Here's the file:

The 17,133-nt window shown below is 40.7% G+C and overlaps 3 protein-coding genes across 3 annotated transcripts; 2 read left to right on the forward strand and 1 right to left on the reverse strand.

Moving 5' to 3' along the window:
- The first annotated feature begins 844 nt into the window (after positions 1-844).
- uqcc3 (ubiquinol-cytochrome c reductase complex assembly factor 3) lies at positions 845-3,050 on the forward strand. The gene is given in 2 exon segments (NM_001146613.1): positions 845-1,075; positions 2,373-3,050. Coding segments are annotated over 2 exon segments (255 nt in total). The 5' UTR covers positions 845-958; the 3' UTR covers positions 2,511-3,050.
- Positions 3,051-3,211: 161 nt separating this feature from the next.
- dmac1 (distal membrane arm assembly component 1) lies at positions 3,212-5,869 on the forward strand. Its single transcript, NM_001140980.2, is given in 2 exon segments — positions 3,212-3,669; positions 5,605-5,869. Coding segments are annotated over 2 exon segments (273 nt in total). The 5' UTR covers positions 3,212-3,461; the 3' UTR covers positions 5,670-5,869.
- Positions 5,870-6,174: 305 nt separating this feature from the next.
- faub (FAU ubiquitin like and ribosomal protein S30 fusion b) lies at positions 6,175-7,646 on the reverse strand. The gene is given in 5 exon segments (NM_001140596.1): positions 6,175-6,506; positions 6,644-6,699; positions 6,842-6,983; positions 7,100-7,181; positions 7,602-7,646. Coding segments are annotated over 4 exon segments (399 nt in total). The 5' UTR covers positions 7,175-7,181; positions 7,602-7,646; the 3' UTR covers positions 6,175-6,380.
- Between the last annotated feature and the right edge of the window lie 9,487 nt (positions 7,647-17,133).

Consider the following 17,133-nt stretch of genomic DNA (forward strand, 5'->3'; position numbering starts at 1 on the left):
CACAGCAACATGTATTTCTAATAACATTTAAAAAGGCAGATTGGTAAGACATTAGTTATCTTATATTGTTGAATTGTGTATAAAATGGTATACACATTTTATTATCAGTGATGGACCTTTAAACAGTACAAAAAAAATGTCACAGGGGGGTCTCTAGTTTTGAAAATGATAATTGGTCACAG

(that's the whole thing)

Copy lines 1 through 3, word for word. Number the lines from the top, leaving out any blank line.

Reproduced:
The 17,133-nt window shown below is 40.7% G+C and overlaps 3 protein-coding genes across 3 annotated transcripts; 2 read left to right on the forward strand and 1 right to left on the reverse strand.

Moving 5' to 3' along the window:
- The first annotated feature begins 844 nt into the window (after positions 1-844).